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  • King Charles III praises the ‘magnificent Matildas’
  • Rescue plane flew over lost Australians five times
  • This morning’s headlines at a glance
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King Charles III praises the ‘magnificent Matildas’

King Charles III has praised the “magnificent Matildas” in a message following the World Cup semi-final in Sydney, telling both teams they’ve inspired their nations with their performances.

The King also sent his “warmest congratulations” from all the royal family, hailing the “mighty Lionesses” and the Australian team as an “inspiration on and off the pitch”.

It is the first time England’s Lionesses have reached the final of a women’s World Cup, and the first time an England football team has competed in a World Cup final since the men’s side beat West Germany in 1966.

Sam Kerr and Mackenzie Arnold after the final whistle.Credit: AP

“While your victory may have cost the magnificent Matildas their chance for the greatest prize in the game, both teams have been an inspiration on and off the pitch – and, for that, both nations are united in pride, admiration and respect,” he wrote in a note signed Charles R.

At the Changing the Guard ceremony at Buckingham Palace on Wednesday, the Band of the Welsh Guards, showed its support for both teams by playing Waltzing Matilda for Australia Sweet Caroline for the England squad.

William, the Prince of Wales, who is president of the Football Association, will not fly to Australia to witness the clash against Spain on Sunday, Kensington Palace confirmed.

It was reported he made the decision not to travel to the Lionesses’ final because the trip would involve flying across the world for a very short period of time, and there were other ways he could show support for the team.

He has made tackling climate change one of his priorities, launching the Earthshot Prize to find solutions to repair and regenerate the earth.

William, who is on his summer break, wrote on social media: “What a phenomenal performance from the @Lionesses – on to the final!

“Commiserations to @TheMatildas, you’ve played brilliantly and been fantastic co-hosts of this World Cup. W”

Queen Elizabeth II attended the 1966 World Cup final at Wembley and presented captain Bobby Moore with the trophy.

Rescue plane flew over lost Australians five times

Stranded on surfboards in the ocean west of Indonesian Sumatra, four Australian tourists and an Indonesian crew saw a rescue plane flying above them five times during the 36 hours they were missing.

Frantically, they waved everything they could at the aircraft – their arms, their life jackets, even their surfboards – but on each occasion, excruciatingly, the plane moved away and out of sight again.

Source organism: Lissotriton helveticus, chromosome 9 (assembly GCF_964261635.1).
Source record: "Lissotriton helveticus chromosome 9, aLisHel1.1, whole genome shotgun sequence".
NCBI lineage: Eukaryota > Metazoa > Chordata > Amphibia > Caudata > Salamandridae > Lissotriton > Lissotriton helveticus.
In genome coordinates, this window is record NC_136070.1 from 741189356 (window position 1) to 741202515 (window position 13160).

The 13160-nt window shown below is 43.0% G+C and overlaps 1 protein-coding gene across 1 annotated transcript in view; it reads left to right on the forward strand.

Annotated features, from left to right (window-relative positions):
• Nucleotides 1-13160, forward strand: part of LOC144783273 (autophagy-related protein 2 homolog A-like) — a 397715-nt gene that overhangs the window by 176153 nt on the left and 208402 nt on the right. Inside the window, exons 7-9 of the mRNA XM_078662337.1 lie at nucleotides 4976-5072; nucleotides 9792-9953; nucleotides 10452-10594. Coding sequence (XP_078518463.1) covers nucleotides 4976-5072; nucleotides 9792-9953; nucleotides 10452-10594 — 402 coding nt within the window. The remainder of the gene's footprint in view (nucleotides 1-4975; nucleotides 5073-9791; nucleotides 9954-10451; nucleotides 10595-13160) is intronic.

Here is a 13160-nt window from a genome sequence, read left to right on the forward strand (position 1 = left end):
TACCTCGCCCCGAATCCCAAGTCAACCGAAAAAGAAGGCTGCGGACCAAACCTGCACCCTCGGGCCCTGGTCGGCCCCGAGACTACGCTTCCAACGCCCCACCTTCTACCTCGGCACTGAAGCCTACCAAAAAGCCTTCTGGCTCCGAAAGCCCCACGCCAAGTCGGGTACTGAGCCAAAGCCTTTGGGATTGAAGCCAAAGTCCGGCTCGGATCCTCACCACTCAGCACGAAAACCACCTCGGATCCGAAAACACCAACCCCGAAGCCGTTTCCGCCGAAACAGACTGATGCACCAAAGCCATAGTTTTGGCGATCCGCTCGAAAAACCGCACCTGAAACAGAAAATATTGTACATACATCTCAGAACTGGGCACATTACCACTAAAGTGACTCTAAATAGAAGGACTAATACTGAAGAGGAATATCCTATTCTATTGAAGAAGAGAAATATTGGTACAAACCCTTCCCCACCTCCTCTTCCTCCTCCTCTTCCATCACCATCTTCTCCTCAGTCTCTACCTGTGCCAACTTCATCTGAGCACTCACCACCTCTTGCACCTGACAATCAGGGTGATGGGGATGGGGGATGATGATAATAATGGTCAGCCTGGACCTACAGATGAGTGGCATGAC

“They were flying too high [and] they didn’t notice us in the water,” said resort manager Junardi Akhmad, who had been escorting the Australians and was also lost at sea when the wooden longboat they were in struck a storm on Sunday and began to take on water.

“We used our life jackets, and we used the surfboards to try to get them to see us, but they couldn’t.”

Read more from our reporters in Indonesia about the rescue. 

This morning’s headlines at a glance

Good morning, and thanks for your company.

It’s Thursday, August 17. I’m Caroline Schelle, and I’ll be anchoring our live coverage for the first half of the day.

Here’s what you need to know before we get started:

  • National cabinet has backed a deal on housing that sets a new target to build 1.2 million homes over five years, with the promise of $3 billion in federal incentives.
  • A shattering 3-1 defeat to England has knocked the Matildas out of World Cup contention, but they still go up against Sweden for third place.
  • Prime Minister Anthony Albanese and Defence Minister Richard Marles are seeking formal endorsement for the AUKUS deal from the Labor Party faithful.

Prime Minister Anthony Albanese with NSW Premier Chris Minns and NT Chief Minister Natasha Fyles.Credit: Alex Ellinghausen

  • Independent senator and prominent anti-Voice campaigner Lidia Thorpe has called on Anthony Albanese to ditch the referendum.
  • Ninety per cent of Victorian government agencies were targeted in cyberattacks last year, exposing critical services to serious disruption, the state’s auditor general has found.
  • The NSW planning department is conducting an urgent review of recent development approvals handed to building giant Walker Corp after a former secretary started a role at the company.
  • And overseas, the British Museum has fired staff after precious objects including gold jewellery and gems went missing.
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